# Statistical Learning with Conditional Independence and Graphical Models

Restricted (Penn State Only)

- Author:
- Sheng, Tianhong
- Graduate Program:
- Statistics
- Degree:
- Doctor of Philosophy
- Document Type:
- Dissertation
- Date of Defense:
- June 07, 2022
- Committee Members:
- Ephraim Mont Hanks, Professor in Charge/Director of Graduate Studies

David Hunter, Major Field Member

Bharath Kumar Sriperumbudur, Co-Chair & Dissertation Advisor

Rongling Wu, Outside Unit & Field Member

Bing Li, Co-Chair & Dissertation Advisor - Keywords:
- Conditional Independence

Graphical Models

Reproducing Kernel Hilbert Spaces

Cross-validation - Abstract:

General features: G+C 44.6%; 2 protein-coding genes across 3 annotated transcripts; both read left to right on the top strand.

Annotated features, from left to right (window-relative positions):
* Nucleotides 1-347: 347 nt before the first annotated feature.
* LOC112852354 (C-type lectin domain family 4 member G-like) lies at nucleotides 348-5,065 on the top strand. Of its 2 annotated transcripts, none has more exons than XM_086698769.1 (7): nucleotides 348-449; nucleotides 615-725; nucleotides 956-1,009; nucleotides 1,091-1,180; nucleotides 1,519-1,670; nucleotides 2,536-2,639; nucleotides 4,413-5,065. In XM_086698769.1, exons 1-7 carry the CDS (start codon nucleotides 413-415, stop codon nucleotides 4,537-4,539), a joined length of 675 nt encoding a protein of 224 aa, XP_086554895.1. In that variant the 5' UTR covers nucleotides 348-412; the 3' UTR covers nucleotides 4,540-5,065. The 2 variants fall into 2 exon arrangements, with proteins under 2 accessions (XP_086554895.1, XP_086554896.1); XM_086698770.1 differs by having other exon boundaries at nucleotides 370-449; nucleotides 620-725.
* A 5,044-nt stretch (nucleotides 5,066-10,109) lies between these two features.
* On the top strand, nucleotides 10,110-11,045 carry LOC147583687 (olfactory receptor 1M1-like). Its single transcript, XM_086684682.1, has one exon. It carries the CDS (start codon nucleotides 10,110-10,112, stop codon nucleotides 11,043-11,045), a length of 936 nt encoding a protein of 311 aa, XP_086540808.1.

- Conditional independence is one of the most fundamental mechanisms underlying many statistical methods, such as probabilistic graphical models, causal discovery, feature selection, dimensionality reduction, and Bayesian network learning. The three topics in this thesis are all related to exploring, testing, and validating conditional independence. On the theoretical side, we study the properties of different types measures of conditional independence and the connections between the kernel-based measures and distance-based measures. On the methodology side, we develop a new type of probabilistic graphical models based on conditional independence under a skewed Gaussian distribution assumption. Furthermore, inspired by the tuning parameter selection scheme in the graphical models, we develop a new model selection scheme called "omnibus cross-validation" which is a general cross-validation scheme that can be applied to a wide range of variable selection problems. In Chapter 3, we explore the connection between conditional independence measures induced by distances on a metric space and reproducing kernels associated with a reproducing kernel Hilbert space (RKHS). For certain distance and kernel pairs, we show the distance-based conditional independence measures to be equivalent to that of kernel-based measures. On the other hand, we also show that some popular kernel conditional independence measures in machine learning, which are based on the Hilbert-Schmidt norm of a certain cross-conditional covariance operator, do not have a simple distance representation, except in some limited cases. This chapter shows that the distance and kernel measures of conditional independence are not quite equivalent unlike in the case of joint independence as shown by Sejdinovic et al. (2013). In Chapter 4, we introduce a skewed Gaussian graphical model as an extension to the Gaussian graphical model. One of the appealing properties of the Gaussian distribution is that conditional independence can be fully characterized by the sparseness in the precision matrix. The skewed Gaussian distribution adds a shape parameter to the Gaussian distribution to take into account possible skewness in the data; thus it is more flexible than the Gaussian model. Nevertheless, the appealing property of the Gaussian distribution is retained to a large degree: the conditional independence is still characterized by the sparseness in the parameters, which now include a shape parameter in addition to the precision matrix. As a result, the skewed Gaussian graphical model can be efficiently estimated through a penalized likelihood method just like the Gaussian graphical model. We develop an algorithm to maximize the penalized likelihood based on the alternating direction method of multipliers, and establish the asymptotic normality and variable selection consistency for the new estimator. Through simulations, we demonstrate that our method performs better than the Gaussian and Gaussian copula methods when these distributional assumptions are not satisfied. The method is applied to a breast cancer MicroRNA dataset to construct a gene network, which shows better interpretability than the Gaussian graphical model. In Chapter 5, we introduce a general cross-validation scheme, which we call "omnibus cross-validation", that applies to a wide class of estimation problems, including those with no response, no likelihood, and those which are not even of the form of an M-estimate. Traditional cross-validation usually involves prediction of a response variable: part of the data is used for model estimation, and the rest are held out for prediction, which determines the best set of parameters in variable selection, or the best tuning parameter for a variable selector. However, in many modern applications, such as the statistical graphical models, there are no response variables to predict, but only a likelihood to maximize. In other applications, there is not even a likelihood to maximize, but only a generic objective function to maximize. Although cross-validation has been applied naively to some of these situations, there is no systematic theory to back up such naive practices. We developed a systematic theory to support this new method, including Fisher consistency at population level, and asymptotic consistency at the sample level, both for best subset variable selection and for determining the tuning parameter through the solution path of existing variable selectors such as Lasso. We conduct simulation investigation of the performance of new method.